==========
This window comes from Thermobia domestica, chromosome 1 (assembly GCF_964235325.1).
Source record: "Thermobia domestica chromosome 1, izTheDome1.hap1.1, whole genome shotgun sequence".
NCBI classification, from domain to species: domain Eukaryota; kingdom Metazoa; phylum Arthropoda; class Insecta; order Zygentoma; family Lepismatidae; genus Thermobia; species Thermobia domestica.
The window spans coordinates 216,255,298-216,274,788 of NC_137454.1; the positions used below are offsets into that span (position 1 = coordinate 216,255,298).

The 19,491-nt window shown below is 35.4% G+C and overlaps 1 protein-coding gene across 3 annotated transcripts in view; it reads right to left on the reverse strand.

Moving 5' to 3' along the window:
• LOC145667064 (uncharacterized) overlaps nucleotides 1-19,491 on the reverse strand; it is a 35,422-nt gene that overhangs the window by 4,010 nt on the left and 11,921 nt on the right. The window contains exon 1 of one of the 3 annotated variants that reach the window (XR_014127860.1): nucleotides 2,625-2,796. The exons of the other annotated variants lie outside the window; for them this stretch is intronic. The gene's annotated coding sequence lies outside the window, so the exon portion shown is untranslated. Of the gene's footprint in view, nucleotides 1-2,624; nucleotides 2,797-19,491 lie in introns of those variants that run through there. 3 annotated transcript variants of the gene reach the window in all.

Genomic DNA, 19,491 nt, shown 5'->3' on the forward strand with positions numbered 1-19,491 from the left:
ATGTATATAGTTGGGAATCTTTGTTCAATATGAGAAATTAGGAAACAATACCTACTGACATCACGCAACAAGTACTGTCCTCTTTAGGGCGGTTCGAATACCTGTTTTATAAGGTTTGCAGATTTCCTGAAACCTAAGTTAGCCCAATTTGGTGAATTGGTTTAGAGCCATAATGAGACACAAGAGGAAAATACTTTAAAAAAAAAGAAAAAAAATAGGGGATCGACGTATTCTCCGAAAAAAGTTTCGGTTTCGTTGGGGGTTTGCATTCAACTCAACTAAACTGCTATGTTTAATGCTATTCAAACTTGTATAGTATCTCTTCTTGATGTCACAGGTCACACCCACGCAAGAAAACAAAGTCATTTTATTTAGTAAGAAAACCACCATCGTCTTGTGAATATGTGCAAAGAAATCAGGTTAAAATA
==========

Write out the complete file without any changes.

This window comes from Thermobia domestica, chromosome 1 (assembly GCF_964235325.1).
Source record: "Thermobia domestica chromosome 1, izTheDome1.hap1.1, whole genome shotgun sequence".
NCBI classification, from domain to species: domain Eukaryota; kingdom Metazoa; phylum Arthropoda; class Insecta; order Zygentoma; family Lepismatidae; genus Thermobia; species Thermobia domestica.
The window spans coordinates 216,255,298-216,274,788 of NC_137454.1; the positions used below are offsets into that span (position 1 = coordinate 216,255,298).

The 19,491-nt window shown below is 35.4% G+C and overlaps 1 protein-coding gene across 3 annotated transcripts in view; it reads right to left on the reverse strand.

Moving 5' to 3' along the window:
• LOC145667064 (uncharacterized) overlaps nucleotides 1-19,491 on the reverse strand; it is a 35,422-nt gene that overhangs the window by 4,010 nt on the left and 11,921 nt on the right. The window contains exon 1 of one of the 3 annotated variants that reach the window (XR_014127860.1): nucleotides 2,625-2,796. The exons of the other annotated variants lie outside the window; for them this stretch is intronic. The gene's annotated coding sequence lies outside the window, so the exon portion shown is untranslated. Of the gene's footprint in view, nucleotides 1-2,624; nucleotides 2,797-19,491 lie in introns of those variants that run through there. 3 annotated transcript variants of the gene reach the window in all.

Genomic DNA, 19,491 nt, shown 5'->3' on the forward strand with positions numbered 1-19,491 from the left:
ATGTATATAGTTGGGAATCTTTGTTCAATATGAGAAATTAGGAAACAATACCTACTGACATCACGCAACAAGTACTGTCCTCTTTAGGGCGGTTCGAATACCTGTTTTATAAGGTTTGCAGATTTCCTGAAACCTAAGTTAGCCCAATTTGGTGAATTGGTTTAGAGCCATAATGAGACACAAGAGGAAAATACTTTAAAAAAAAAGAAAAAAAATAGGGGATCGACGTATTCTCCGAAAAAAGTTTCGGTTTCGTTGGGGGTTTGCATTCAACTCAACTAAACTGCTATGTTTAATGCTATTCAAACTTGTATAGTATCTCTTCTTGATGTCACAGGTCACACCCACGCAAGAAAACAAAGTCATTTTATTTAGTAAGAAAACCACCATCGTCTTGTGAATATGTGCAAAGAAATCAGGTTAAAATA